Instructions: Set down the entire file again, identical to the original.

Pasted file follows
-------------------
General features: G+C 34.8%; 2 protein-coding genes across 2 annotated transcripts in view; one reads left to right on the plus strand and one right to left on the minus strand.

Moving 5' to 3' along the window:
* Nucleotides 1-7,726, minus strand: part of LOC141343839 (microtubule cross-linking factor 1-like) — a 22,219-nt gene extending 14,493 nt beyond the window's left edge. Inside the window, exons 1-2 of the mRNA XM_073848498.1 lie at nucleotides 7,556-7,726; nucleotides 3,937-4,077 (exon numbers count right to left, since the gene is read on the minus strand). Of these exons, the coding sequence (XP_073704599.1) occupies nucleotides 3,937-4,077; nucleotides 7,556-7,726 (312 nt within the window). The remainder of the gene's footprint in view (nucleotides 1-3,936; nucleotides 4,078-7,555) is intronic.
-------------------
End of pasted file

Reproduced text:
General features: G+C 34.8%; 2 protein-coding genes across 2 annotated transcripts in view; one reads left to right on the plus strand and one right to left on the minus strand.

Moving 5' to 3' along the window:
* Nucleotides 1-7,726, minus strand: part of LOC141343839 (microtubule cross-linking factor 1-like) — a 22,219-nt gene extending 14,493 nt beyond the window's left edge. Inside the window, exons 1-2 of the mRNA XM_073848498.1 lie at nucleotides 7,556-7,726; nucleotides 3,937-4,077 (exon numbers count right to left, since the gene is read on the minus strand). Of these exons, the coding sequence (XP_073704599.1) occupies nucleotides 3,937-4,077; nucleotides 7,556-7,726 (312 nt within the window). The remainder of the gene's footprint in view (nucleotides 1-3,936; nucleotides 4,078-7,555) is intronic.